At the end of the day, Shippy reminds her team that their number one job is always to help others. “A disease or illness and the subsequent diagnosis and treatment may be complex, but our jobs as practitioners and health system leaders is to make it easy and simplify the navigation for patients and families,” said Shippy.
As more women become physicians, there are more opportunities for females to lead in their areas of expertise.
“When we have diversity of thought, we can get to better solutions. If everyone around the table looks the same, has the same training or shared point of view, you’re missing out on solving a problem with a unique, innovative approach,” said Shippy.
“Women bring distinct points of view and a different way of looking at the world that ultimately leads to enhanced solutions. Now, more than ever, we have to make a concerted effort to continue this pipeline. We need to make sure we’re making room at the table and ensure that diversity of thought continues.”
Texas Produces a Special Kind of Strong Female Leader
Jennifer Banda is a lawyer, mother, lobbyist and sixth-generation Texan. Banda got her start in health policy at the state capitol for the Texas Senate and House of Representatives, ultimately joining the Texas Hospital Association as vice president of advocacy and public policy. Nine Texas legislative sessions and 16 years later, she is tremendously proud of her strong, dynamic team at THA. “We have a group of independent, strong-willed, collaborative, intelligent, funny and determined leaders,” said Banda.
Developing health care policy is a grueling task, certainly not for the faint of heart. Last year alone, Banda’s team tracked 1,500 bills related to hospitals. Banda emulates best practices she collected from observing her first boss, Patricia Gray, the former chair of the Texas House Committee on Public Health. “Patty was a great example of someone who led by forming consensus when possible,” said Banda.
By keeping consensus top of mind, Banda’s team has consistently driven positive legislative outcomes for THA. “We have 475 very diverse member hospitals, and it’s challenging to develop priorities that represent and provide positive outcomes for all of them. One of the best parts of the job is reaching that collaboration,” she said.
According to Banda, diversity in elected and hospital leadership is a must-have. “No matter if it’s gender, race, education, upbringing, being a parent or not being a parent – a person’s background informs their leadership style,” said Banda. “Diversity of thought makes our legislative process better, the state of Texas better, and our hospitals better. When a leader can genuinely understand the problems in a community, they have the ability to better understand patient needs.”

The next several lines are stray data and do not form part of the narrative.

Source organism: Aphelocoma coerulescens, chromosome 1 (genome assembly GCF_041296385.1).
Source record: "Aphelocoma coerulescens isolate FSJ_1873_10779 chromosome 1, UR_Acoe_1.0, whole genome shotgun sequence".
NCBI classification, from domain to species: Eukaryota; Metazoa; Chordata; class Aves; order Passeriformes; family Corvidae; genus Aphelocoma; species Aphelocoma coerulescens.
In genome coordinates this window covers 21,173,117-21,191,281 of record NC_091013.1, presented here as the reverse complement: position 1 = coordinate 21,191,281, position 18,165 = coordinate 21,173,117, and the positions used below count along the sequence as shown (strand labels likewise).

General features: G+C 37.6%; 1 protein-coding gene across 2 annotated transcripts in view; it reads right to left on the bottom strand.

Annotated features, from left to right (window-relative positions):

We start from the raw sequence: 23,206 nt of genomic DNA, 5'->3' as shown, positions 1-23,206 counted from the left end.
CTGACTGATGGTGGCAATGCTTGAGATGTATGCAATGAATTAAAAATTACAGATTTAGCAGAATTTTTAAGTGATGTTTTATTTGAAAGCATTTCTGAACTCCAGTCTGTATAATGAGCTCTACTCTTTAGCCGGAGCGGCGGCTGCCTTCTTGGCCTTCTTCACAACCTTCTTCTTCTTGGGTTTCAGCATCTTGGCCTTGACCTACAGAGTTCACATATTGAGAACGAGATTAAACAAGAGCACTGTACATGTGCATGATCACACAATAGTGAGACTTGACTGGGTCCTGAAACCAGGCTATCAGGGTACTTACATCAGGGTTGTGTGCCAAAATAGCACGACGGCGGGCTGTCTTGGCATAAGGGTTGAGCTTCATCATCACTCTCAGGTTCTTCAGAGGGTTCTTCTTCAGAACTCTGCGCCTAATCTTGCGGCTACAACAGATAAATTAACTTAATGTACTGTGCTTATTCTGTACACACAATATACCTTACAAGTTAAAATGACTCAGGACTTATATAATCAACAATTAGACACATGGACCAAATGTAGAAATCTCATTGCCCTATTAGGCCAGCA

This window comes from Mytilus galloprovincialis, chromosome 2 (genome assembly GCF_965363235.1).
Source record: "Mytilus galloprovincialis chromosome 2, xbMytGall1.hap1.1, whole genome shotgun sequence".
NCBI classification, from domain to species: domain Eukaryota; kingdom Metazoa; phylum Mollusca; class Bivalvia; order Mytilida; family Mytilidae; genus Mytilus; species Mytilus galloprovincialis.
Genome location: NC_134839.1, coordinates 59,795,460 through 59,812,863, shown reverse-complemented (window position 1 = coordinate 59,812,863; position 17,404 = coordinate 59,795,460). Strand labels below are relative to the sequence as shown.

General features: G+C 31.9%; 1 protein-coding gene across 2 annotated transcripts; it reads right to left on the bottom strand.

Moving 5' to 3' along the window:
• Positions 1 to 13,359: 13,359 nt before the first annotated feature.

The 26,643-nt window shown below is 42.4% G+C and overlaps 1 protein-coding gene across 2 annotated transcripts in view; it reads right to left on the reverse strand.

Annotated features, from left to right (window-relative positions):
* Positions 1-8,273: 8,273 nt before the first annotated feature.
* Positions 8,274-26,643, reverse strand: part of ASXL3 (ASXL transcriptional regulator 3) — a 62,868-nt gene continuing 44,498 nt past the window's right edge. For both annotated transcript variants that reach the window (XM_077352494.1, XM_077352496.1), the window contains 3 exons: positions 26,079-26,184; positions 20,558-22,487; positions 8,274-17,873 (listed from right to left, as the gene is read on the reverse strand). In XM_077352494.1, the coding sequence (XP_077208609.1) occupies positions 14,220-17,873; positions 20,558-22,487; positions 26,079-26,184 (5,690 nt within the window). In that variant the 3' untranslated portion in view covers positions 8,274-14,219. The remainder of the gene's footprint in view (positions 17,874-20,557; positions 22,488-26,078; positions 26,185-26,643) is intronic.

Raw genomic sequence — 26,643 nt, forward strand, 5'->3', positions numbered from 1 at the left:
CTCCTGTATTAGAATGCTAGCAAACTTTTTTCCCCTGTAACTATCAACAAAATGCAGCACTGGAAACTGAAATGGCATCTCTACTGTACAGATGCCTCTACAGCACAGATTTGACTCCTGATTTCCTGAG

Jennifer Banda, vice president of advocacy and public policy at THA, and part of the team that advocates on behalf of Texas hospitals.
In 1995, Banda’s undergraduate honors thesis asked whether having women in elected office made a difference in legislative outcomes. Her experience in the field has confirmed what she defended nearly 25 years ago. “As you would expect, women bring different life experiences, processes and strengths to the table. They also bring additional focus on issues key to women, like maternal and child health. Today a woman writes the state budget in the Texas Senate. We have a woman that leads the health care portion of the budget in the House,” said Banda. “Women are leading and bringing a greater variety of problem-solving skills and compassion to the table.”
More than anything, Banda says resilience, grit and a fighter mentality sets Texans, particularly Texas women leaders, apart. “My mom always says if you made it to Texas six generations ago, you had to fight to get here,” said Banda. “Texas women hold their own, speak their minds, and have a reputation for being tough, yet compassionate.”
Now raising two next-generation Texans, Banda says it is important for her children to know and learn from strong women. “It’s not just for my daughter,” she explains. “My son needs to see strong, female leaders too.”
Relentless Forward Motion Keeps Texas Hospitals Ahead
A wife and mother of three, Pam Bradshaw began her nursing career in 1990. After starting out in critical care, she branched out into other areas of medicine and eventually joined the U.S. Air Force – serving on active duty for six years, including overseas in Japan.
After separating from the military in 2002, Bradshaw returned to Texas. “Back then, I never thought I wanted to do anything but be a bedside nurse. I loved everything about it,” said Bradshaw. When offered new roles over the years, occasionally Bradshaw detected doubt in the back of her mind. In these moments, Bradshaw recalled the best advice she ever received from one of her mentors: “If you have the opportunity, you have to take it. If there’s something that comes along and you’re encouraged to try, they see something in you that you aren’t seeing in yourself and you need to listen.”